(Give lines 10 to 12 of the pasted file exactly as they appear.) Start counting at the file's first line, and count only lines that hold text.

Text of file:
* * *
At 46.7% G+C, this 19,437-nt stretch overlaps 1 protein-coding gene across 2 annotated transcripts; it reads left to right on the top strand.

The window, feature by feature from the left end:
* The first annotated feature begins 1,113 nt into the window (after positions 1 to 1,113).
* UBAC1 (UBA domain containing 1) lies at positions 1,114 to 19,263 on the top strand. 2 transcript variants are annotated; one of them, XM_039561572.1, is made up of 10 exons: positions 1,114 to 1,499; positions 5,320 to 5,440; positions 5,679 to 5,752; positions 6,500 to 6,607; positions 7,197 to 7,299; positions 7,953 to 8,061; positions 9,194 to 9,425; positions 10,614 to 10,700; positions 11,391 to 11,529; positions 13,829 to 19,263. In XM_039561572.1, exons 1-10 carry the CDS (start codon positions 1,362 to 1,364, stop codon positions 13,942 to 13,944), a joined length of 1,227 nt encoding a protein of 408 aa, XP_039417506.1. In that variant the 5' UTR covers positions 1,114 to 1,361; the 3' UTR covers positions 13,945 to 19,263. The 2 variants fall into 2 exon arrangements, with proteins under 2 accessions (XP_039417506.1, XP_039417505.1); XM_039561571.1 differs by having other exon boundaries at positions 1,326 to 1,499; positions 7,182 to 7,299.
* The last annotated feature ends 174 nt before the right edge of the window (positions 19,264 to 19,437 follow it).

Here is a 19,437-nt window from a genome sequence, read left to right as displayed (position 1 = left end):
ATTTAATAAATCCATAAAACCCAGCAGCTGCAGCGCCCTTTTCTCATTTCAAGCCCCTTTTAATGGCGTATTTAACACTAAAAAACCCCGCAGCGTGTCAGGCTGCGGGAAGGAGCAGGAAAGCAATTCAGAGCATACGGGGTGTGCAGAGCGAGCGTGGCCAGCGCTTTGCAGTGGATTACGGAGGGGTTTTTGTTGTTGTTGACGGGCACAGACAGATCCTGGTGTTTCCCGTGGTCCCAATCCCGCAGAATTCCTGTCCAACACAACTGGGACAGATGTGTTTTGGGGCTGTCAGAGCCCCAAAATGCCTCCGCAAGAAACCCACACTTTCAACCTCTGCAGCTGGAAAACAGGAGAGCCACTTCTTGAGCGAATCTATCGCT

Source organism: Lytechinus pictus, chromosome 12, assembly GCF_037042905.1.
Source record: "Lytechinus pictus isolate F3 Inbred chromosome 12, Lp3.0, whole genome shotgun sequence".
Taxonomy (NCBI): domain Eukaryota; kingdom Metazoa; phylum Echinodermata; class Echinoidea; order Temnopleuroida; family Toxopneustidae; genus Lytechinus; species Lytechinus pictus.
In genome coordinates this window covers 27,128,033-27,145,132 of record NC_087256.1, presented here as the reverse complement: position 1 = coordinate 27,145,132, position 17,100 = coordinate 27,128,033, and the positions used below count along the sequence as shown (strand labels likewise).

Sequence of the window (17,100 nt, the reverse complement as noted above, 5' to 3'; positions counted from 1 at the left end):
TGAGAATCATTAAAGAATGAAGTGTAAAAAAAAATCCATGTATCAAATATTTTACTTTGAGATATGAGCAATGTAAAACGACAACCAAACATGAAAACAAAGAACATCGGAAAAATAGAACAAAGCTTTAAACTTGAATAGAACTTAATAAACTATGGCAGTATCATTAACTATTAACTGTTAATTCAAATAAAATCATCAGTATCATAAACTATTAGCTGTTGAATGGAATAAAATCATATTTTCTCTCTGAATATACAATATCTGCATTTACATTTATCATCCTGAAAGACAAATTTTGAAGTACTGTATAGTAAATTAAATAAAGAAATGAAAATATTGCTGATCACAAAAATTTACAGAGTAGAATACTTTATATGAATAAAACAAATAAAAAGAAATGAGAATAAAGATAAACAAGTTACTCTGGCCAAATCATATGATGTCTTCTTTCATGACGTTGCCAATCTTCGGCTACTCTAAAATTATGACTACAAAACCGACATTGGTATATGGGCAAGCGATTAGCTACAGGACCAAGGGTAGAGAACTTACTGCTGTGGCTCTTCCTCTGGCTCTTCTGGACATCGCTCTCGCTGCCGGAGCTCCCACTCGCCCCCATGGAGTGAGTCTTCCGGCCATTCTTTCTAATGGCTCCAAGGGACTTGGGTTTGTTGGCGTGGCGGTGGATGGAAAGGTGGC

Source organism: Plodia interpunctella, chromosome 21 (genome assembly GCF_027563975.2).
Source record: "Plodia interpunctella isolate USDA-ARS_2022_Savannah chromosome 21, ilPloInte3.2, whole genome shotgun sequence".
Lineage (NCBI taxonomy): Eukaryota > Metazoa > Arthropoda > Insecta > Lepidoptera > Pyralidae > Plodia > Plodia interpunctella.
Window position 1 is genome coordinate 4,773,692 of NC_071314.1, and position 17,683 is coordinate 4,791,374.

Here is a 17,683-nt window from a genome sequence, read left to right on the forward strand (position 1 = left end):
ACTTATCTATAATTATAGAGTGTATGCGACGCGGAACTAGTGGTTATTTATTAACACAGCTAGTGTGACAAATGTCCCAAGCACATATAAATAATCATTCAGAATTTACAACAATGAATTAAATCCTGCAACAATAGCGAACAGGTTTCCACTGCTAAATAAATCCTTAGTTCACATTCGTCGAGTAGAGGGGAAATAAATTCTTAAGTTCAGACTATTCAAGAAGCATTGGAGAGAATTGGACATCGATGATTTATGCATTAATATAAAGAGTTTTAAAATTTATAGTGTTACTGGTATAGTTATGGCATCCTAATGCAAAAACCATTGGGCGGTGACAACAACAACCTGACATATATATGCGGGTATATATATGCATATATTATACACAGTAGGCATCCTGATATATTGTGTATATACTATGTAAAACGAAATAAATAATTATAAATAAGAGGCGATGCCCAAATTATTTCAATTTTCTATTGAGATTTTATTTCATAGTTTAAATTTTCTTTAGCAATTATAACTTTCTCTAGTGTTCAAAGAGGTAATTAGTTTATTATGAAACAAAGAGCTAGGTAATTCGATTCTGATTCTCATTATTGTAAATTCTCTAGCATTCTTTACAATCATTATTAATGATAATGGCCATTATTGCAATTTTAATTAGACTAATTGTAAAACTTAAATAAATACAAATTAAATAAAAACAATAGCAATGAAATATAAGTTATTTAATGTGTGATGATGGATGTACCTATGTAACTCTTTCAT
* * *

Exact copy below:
Taxonomy (NCBI): domain Eukaryota; kingdom Metazoa; phylum Echinodermata; class Echinoidea; order Temnopleuroida; family Toxopneustidae; genus Lytechinus; species Lytechinus pictus.
In genome coordinates this window covers 27,128,033-27,145,132 of record NC_087256.1, presented here as the reverse complement: position 1 = coordinate 27,145,132, position 17,100 = coordinate 27,128,033, and the positions used below count along the sequence as shown (strand labels likewise).

Sequence of the window (17,100 nt, the reverse complement as noted above, 5' to 3'; positions counted from 1 at the left end):